- Representations and Warranties. Buyers may consider additional situation-specific representations and warranties about the target’s business relating to the impact of COVID-19 (e.g., inventory on hand, absence of anticipated supply chain failures and other diligence items discussed above). Sellers will likely attempt to maximize inclusion in the disclosure schedules of references to the potential impacts of COVID-19 or otherwise ring-fence or qualify the representations and warranties, so as to minimize the possibility of the buyers claiming that the outbreak resulted in a breach of more general representations and warranties.
- Interim Operating Covenants. Parties are spending more time discussing key decisions and actions that may need to be taken (e.g., contingency plans such as moving to alternative suppliers, shutting down a facility temporarily, not paying certain vendors or accepting delayed collections on AR, etc.) between sign and close. Conversely, “ordinary course of business” qualifiers in, or disclosure schedule exceptions to, interim covenants are likely to be negotiated to take into account any extraordinary measures to be implemented in the target’s business or workplace as a result or in anticipation of the consequences or worsening of COVID-19.
- Indemnity. Special indemnities aimed at protecting buyers from COVID-19-related losses have yet to appear, but could be on the horizon. However, “sandbagging” clauses allowing a party to bring a claim regardless of such party’s knowledge or due diligence may begin to exclude claims related to the impact of COVID-19 because it is a known risk.
- Closing Conditions and Termination Rights. Parties do not seem to be introducing closing conditions or termination triggers specifically addressing the consequences of the COVID-19 outbreak (or the worsening of the severity thereof). Rather, the issue continues to be addressed through the definition of Material Adverse Effect, as discussed above.
Lenders appear to be honoring existing debt financing commitments. However, buyers may become increasingly concerned about the consequences under their acquisition agreements, and their rights under debt commitment papers, if the lenders do not lend into a committed deal. Given that the MAE clause might be difficult to invoke to address COVID-19 risks, some buyers may see this as an opportunity to request a “financing out” condition or at least a limited version thereof that is triggered by a COVID-19 related financing failure that would not require the buyer to pay a reverse breakup fee. Others may be considering extending the drop-dead date or tolling the triggering event for payment of a reverse breakup fee arising from COVID-19-related issues. Buyers whose deal documents do not have such provisions should consider the legal remedies under their commitment papers in the event of a lender funding default. Buyers should also be in close and continuing contact with their lenders, be alert to any indication that funding may not be forthcoming, and be prepared raise the lenders’ reputational or relationship risks should they threaten a failure to fund.
Representation & Warranty Insurance
COVID-19 is affecting both the process and the scope of representation and warranty insurance underwriting. In transactions that have already bound, carriers and the deal parties are scrutinizing representations most likely to be implicated by developments surrounding COVID-19, as well as policy language that likely did not fully contemplate the severity of recent developments. Underwriters are also using pre-closing “bring-down” calls to carefully assess and specifically document the known or anticipated impact of COVID-19.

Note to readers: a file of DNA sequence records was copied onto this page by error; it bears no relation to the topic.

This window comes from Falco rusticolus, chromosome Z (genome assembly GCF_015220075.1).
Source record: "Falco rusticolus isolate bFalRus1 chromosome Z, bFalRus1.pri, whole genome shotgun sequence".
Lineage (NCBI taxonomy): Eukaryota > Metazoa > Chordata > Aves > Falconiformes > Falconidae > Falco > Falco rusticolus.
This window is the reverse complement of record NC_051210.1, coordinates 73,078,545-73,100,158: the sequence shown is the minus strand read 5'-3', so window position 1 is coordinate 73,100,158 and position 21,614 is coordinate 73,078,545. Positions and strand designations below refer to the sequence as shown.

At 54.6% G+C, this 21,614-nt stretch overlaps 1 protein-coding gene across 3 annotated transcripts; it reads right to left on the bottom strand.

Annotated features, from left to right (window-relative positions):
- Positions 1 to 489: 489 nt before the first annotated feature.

Caveats in nonbinding indications of insurance are appearing to the effect that underwriting diligence will include an investigation into the potential impact of COVID-19 on the target’s business. Underwriters are beginning to require an exclusion for such impact, ranging from more tailored exclusions capturing the target’s anticipated business interruption to broader formulations of exclusions tied generally to losses arising out of or relating to COVID-19, and compliance with government directives, policies or actions in response thereto. MAE definitions and common “could/would reasonably” expected standards are falling under enhanced scrutiny, as are representations regarding customer and supplier relationships, absence of changes or MAE, undisclosed liabilities, compliance with laws, and adequacy of insurance, among others, particularly where they involve a forward-looking element. Underwriters, like buyers, can be expected to be keenly focused on MAE provisions in purchase agreements and force majeure language in the target’s commercial contracts.
Buyers relying on representation and warranty insurance should be prepared to address policy exclusions relating to COVID-19, both with respect to specific exclusions (e.g., supply-chain interruptions) or more broadly (e.g., all losses arising out of business interruption related to COVID-19).
The COVID-19 outbreak, its related containment measures and the current market turmoil are changing on a daily basis. The impact of COVID-19 on M&A transactions is also rapidly evolving as dealmakers adjust in real time to the changing circumstances. Transaction processes may be put on hold, economic deal terms may be subject to reconsideration and renegotiation, due diligence efforts may be redoubled and enhanced, and parties may press to reallocate deal and certainty of closing risks. Practitioners need to be alert and nimble as buyers, sellers, lenders and insurance underwriters scramble to navigate the transactional challenges presented by the unprecedented circumstances of the COVID-19 pandemic.